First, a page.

“When the Lord your God brings you into the land that you are entering to take possession of it, and clears away many nations before you, the Hittites, the Girgashites, the Amorites, the Canaanites, the Perizzites, the Hivites, and the Jebusites, seven nations more numerous and mightier than you, and when the Lord your God gives them over to you, and you defeat them, then you must devote them to complete destruction. You shall make no covenant with them and show no mercy to them. You shall not intermarry with them, giving your daughters to their sons or taking their daughters for your sons, for they would turn away your sons from following me, to serve other gods. Then the anger of the Lord would be kindled against you, and he would destroy you quickly. But thus shall you deal with them: you shall break down their altars and dash in pieces their pillars and chop down their Asherim and burn their carved images with fire”
God’s election of Israel is unconditional and his call is irrevocable, but it is not the called and chosen who are saved, it is the called, chosen and faithful who will be saved (see Revelation 17:14). Judas Iscariot was called and chosen, but he did not remain faithful – and this should confirm that salvation is not by election.
…many of his disciples turned back and no longer walked with him. So Jesus said to the Twelve, “Do you want to go away as well?” Simon Peter answered him, “Lord, to whom shall we go? You have the words of eternal life, and we have believed, and have come to know, that you are the Holy One of God.” Jesus answered them, “Did I not choose you, the Twelve? And yet one of you is a devil.” He spoke of Judas the son of Simon Iscariot, for he, one of the Twelve, was going to betray him (John 6:66-71).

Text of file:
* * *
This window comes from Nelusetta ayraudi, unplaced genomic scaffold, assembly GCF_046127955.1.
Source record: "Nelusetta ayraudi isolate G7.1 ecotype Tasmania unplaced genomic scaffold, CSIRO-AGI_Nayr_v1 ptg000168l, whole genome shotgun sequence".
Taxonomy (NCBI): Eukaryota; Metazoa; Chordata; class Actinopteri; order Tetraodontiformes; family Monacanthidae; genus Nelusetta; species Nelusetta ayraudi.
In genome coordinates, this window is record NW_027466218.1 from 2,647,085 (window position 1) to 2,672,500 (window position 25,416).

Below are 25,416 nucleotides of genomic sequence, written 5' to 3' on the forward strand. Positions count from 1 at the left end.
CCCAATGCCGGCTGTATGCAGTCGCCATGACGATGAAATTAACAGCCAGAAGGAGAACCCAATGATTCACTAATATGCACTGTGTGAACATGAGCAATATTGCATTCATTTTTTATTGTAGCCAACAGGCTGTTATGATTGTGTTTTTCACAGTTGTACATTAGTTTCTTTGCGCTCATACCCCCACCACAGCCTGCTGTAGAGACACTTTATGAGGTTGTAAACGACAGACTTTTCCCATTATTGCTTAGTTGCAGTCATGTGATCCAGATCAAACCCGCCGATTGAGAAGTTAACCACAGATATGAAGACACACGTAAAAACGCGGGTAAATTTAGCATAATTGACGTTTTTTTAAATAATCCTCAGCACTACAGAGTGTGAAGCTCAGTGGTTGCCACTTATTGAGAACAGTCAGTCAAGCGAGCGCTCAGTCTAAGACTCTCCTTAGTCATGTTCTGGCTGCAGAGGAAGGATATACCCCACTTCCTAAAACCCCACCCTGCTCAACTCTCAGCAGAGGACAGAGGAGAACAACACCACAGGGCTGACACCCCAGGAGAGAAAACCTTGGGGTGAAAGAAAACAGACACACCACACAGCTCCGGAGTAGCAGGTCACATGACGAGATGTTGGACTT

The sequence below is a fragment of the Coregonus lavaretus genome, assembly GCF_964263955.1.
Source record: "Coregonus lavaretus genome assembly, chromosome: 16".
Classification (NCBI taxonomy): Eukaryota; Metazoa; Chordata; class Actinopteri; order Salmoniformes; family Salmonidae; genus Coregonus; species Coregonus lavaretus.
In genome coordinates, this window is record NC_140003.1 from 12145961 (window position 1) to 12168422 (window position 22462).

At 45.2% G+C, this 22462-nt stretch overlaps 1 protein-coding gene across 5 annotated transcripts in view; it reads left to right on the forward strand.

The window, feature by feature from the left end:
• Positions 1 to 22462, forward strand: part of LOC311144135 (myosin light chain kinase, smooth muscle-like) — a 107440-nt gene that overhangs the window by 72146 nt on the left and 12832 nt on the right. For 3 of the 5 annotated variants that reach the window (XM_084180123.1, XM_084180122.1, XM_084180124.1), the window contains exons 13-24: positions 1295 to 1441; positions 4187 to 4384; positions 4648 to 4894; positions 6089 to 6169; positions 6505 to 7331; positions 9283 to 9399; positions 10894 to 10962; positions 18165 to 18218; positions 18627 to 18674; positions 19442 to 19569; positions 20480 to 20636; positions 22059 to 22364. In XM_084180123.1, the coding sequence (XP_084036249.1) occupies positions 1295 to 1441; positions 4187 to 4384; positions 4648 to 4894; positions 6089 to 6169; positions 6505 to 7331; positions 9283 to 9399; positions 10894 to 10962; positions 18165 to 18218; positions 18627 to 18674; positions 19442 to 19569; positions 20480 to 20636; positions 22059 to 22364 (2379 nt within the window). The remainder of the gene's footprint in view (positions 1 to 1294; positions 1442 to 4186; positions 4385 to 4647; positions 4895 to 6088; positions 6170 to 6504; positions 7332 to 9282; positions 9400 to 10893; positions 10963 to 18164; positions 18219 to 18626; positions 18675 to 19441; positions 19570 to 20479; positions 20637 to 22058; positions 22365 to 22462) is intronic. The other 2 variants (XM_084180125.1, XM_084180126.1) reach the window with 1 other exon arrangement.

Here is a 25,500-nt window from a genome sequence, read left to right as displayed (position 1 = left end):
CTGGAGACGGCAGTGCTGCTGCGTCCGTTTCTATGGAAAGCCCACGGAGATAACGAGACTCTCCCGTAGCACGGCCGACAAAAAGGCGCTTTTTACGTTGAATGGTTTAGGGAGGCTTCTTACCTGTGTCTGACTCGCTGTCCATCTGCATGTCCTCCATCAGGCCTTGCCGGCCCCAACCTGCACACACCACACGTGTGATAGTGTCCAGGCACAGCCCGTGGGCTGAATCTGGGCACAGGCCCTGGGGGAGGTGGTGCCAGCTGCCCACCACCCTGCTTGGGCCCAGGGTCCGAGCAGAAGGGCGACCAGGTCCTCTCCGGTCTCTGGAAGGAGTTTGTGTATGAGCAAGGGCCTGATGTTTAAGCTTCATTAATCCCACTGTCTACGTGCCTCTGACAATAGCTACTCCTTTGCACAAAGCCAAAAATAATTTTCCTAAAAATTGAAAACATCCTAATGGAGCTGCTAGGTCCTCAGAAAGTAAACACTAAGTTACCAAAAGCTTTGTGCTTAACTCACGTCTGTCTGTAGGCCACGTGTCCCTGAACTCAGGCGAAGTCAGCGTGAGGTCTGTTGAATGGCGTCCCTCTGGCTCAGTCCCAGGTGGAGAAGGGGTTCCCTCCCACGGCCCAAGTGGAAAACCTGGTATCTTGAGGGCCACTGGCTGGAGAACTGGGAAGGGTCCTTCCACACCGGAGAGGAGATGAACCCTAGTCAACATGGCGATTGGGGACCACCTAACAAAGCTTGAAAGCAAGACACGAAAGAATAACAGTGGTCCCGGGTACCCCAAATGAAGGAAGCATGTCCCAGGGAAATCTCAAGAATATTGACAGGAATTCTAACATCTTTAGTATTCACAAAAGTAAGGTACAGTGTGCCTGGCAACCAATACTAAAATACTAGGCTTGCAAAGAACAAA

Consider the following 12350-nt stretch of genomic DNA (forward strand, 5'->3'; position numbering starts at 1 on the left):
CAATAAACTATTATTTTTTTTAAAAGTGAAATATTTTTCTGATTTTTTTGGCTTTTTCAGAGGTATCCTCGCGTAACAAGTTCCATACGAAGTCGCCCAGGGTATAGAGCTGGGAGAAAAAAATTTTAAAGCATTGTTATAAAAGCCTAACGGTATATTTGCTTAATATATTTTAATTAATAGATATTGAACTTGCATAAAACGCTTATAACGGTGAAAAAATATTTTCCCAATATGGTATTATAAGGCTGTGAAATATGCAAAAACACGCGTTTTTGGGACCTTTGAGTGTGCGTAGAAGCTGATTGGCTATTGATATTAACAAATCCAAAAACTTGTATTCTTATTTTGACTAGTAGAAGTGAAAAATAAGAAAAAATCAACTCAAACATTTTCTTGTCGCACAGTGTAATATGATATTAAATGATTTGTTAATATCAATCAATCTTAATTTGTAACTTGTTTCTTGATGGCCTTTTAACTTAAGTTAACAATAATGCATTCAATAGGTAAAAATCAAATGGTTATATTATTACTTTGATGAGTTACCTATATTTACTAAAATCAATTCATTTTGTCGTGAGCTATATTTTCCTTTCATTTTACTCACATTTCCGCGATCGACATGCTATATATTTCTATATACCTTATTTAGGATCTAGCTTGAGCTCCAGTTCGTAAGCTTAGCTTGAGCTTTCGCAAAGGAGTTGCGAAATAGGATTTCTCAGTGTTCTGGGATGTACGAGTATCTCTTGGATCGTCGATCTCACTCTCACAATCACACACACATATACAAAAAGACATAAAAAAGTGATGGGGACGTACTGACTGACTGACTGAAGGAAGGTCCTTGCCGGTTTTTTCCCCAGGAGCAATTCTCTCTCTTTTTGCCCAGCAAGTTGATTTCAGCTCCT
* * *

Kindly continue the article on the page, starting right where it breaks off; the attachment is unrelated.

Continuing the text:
From the above we may now begin to appreciate and understand Paul’s teaching: God made promises to Abraham, Isaac and Jacob concerning Abraham’s descendants – and God is indeed faithful to his promises. However, not all of the (natural) descendants of Abraham are faithful and God will prune Israel for his Name’s sake – and indeed the unfaithful, disobedient and wicked people will be cut off (as also taught in Romans 11). The Lord also said through Moses that he would provoke Israel to envy by inviting people from other nations, who were previously cut off from Israel, to be engrafted and fully included among his people – as was Caleb, the Kenizzite, who received his inheritance with the tribe of Judah.
They have made me jealous with what is no god; they have provoked me to anger with their idols.
So I will make them jealous with those who are no people; I will provoke them to anger with a foolish nation. For a fire is kindled by my anger, and it burns to the depths of Sheol, devours the earth and its increase, and sets on fire the foundations of the mountains (Deuteronomy 32:21-22 [see Romans 10:19])